The prudent investor rule, now enacted in every state, is the centerpiece of trust investment law. In accordance with modern portfolio theory, the rule directs a trustee to implement an overall investment strategy having risk and return objectives reasonably suited to the trust. This article, recently published in Trusts & Estates magazine, summarizes the results of an earlier empirical study of the effect of the rule on asset allocation and management of market risk by bank trustees. We had two main findings. First, enactment of the rule was associated with increased stockholdings by bank trustees, but not among banks with average trust account sizes below the 25th percentile, a result that is consistent with sensitivity in asset allocation to trust risk tolerance. Second, enactment of the rule was associated with increased portfolio rebalancing by bank trustees, a result that is consistent with increased management of market risk. Given these findings, we concluded that reallocation toward additional stockholdings after enactment of the rule was correlated with trust risk tolerance and that the increased market risk exposure from those additional stockholdings was more actively managed.
Friday, January 29, 2021
A Hindu Daughter’s Right to Property: Is the Retrospective Amendment of Section 6 of the Hindu Succession Act a Step Towards Women’s Economic Empowerment?
Shalu Nigam recently published an article entitled, A Hindu Daughter’s Right to Property: Is the Retrospective Amendment of Section 6 of the Hindu Succession Act a Step Towards Women’s Economic Empowerment?, Wills, Trusts, & Estates Law ejournal (2020). Provided below is the abstract to the Article.
When Karl Marx explained his famous theory about the class conflict between the bourgeoisie and proletariat, he ignored those societies where the property and land ownership significantly play an important role and conflicts may be initiated on the basis of who owns and controls the material resources within the families or societies. More specifically, in India, an agricultural economy, the land holds not only economic but also an emotional value for individuals mostly from marginal families who may own smallholdings and/or other immovable property. As per the law, both men and women can acquire property and land through different ways such as purchase, inheritance, gift, or transfer by government. Yet, inheritance remains a significant option where land is privately owned. In the patriarchal North Indian society, for centuries, it is the male lineage that determines the ownership of the land and the control of the family property. Women, in such situations, where they hardly control any resources, are in financially constrained position than men in their ability to purchase any land or property. Therefore, for ages, Hindu women as daughters, mothers, and wives are facing economic discrimination within the hierarchical, unequal, and autocratic families. Owning immovable property or a piece of land or controlling economic assets, is a distant dream for the majority of women.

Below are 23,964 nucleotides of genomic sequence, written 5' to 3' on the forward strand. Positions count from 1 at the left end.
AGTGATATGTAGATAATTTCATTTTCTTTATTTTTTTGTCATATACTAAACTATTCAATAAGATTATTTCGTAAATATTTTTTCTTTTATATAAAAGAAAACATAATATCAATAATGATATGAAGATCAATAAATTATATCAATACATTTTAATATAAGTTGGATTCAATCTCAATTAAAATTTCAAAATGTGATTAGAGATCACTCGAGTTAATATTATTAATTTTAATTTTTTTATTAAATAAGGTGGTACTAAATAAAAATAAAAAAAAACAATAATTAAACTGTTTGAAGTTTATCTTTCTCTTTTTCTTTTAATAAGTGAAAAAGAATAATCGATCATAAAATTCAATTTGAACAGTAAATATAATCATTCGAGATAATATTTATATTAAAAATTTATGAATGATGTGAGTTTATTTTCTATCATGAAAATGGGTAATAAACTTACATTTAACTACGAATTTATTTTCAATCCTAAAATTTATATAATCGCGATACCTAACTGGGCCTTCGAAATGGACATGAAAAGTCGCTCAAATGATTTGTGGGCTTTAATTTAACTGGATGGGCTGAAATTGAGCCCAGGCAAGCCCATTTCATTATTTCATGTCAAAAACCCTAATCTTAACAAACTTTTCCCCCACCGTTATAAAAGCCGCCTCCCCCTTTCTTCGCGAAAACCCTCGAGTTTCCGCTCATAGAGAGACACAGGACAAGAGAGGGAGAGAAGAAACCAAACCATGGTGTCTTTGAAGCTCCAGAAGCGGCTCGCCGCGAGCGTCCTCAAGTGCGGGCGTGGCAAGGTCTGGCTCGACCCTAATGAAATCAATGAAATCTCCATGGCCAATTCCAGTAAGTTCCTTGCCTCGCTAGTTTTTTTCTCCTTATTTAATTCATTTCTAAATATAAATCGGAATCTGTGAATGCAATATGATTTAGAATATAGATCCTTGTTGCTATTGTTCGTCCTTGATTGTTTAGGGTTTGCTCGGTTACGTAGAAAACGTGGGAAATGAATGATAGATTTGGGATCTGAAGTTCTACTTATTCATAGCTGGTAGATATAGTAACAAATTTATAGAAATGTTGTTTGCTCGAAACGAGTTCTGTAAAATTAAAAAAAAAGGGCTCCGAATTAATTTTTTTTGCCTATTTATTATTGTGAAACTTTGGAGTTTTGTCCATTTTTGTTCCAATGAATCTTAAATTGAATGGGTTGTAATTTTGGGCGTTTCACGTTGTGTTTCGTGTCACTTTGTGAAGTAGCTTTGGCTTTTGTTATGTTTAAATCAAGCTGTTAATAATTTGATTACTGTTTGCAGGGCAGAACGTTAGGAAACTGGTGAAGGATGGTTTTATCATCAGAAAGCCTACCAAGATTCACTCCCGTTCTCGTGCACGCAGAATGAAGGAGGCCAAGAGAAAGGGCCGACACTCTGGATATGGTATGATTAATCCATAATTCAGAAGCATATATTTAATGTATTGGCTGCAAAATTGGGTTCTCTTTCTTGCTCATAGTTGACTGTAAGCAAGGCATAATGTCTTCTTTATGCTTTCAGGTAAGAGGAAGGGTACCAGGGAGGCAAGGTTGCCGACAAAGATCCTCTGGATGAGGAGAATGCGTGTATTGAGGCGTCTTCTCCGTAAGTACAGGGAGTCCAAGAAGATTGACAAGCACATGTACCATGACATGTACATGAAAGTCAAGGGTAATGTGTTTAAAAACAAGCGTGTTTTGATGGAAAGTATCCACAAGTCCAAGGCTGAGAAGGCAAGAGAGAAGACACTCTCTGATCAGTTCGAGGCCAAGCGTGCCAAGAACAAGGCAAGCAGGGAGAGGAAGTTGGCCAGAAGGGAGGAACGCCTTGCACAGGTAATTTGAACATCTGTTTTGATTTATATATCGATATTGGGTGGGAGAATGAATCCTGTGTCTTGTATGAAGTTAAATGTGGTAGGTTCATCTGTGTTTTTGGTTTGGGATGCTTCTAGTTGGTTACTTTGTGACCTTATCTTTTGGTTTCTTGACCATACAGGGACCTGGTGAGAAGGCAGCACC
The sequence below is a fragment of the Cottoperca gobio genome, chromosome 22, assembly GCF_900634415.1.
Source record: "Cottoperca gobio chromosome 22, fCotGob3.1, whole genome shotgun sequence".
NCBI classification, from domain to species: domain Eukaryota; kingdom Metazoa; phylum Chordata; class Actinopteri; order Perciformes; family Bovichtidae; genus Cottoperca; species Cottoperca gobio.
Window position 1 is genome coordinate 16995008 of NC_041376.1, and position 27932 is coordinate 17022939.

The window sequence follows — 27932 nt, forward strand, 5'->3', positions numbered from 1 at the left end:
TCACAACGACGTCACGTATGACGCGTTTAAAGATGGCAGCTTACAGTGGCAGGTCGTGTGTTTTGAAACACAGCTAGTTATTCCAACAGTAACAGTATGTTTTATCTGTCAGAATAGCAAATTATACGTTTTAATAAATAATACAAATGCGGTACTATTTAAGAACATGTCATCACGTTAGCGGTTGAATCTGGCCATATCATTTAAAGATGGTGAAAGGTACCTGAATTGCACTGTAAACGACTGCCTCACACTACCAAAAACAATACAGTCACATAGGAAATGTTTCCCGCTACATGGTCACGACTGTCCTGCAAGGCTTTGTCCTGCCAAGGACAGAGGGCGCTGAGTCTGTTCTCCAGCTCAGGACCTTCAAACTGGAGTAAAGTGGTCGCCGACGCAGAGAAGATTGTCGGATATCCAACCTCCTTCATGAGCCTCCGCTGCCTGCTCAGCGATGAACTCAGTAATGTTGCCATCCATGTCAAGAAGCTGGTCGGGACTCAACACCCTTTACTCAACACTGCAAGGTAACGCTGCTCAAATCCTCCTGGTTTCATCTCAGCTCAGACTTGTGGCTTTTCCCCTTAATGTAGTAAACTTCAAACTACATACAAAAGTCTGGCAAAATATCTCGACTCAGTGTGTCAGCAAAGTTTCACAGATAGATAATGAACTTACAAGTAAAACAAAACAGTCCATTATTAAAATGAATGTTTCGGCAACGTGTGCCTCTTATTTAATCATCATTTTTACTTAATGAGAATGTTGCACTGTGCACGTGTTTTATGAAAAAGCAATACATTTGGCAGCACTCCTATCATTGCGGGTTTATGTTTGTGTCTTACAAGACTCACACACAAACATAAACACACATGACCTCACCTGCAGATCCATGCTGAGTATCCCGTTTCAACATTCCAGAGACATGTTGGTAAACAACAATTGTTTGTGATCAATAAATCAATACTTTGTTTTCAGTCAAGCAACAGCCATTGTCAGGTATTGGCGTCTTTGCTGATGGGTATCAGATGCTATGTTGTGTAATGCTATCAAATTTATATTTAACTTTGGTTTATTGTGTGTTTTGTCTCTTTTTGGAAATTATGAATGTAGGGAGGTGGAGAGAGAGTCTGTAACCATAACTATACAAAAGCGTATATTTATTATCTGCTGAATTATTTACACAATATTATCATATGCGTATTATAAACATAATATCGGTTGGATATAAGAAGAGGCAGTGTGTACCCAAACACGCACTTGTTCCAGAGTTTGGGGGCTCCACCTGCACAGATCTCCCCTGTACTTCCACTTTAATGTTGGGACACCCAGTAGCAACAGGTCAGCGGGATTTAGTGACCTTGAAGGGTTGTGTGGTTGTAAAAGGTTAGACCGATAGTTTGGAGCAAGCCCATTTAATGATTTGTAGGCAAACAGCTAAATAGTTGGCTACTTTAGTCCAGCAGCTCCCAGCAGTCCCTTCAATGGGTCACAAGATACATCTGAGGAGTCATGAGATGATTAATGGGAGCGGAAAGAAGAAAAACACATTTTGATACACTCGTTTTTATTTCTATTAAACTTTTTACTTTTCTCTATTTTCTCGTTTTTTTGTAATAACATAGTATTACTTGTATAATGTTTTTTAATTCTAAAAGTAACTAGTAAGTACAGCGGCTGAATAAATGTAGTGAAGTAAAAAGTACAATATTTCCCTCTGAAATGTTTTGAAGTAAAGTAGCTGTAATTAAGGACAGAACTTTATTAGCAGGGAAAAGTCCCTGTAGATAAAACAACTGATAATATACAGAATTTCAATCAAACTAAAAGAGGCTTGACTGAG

The amendments made in Section 6 of the Hindu Succession Act (HSA) of 1956 in the year 2005 grant the substantial equal right to daughters as that of sons in a Hindu joint family to benefit Hindu women who constituted 80 percent of women population in India. However, there are problems with the interpretations of this provision, mostly in cases, where the fathers have died prior to 09.09.2005, the courts have denied daughters their right to be the coparceners in such properties. It is on 11.8.2020, that the three judges’ bench of the Supreme court, in a landmark judgment has clarified that the amended provisions of Section 6 of the HSA to provide the daughters equal rights as that of sons in a joint Hindu family retrospectively and therefore the death of father before 09.09.2005, the day the amendments to HSA 2005 came into existence, has nothing to do with the daughter’s rights in the family property. This judgment has paved a way for the constitutional value of equality and democratic norms in an unequal world of the Hindu joint family. It is seemingly a step to make biased personal laws more gender-equal without any pre-conditions thus may lead to the economic empowerment of Hindu women in the long run. This article will discuss this interpretation of the Supreme Court in light of expanding the scope of women’s rights as daughters in Hindu families and argues that a lot more needs to be done to alter the personal laws to transform the patriarchal norms to bring constitutional values of equality, justice and democracy within families and societies not only for a women from Hindu communities but for all women.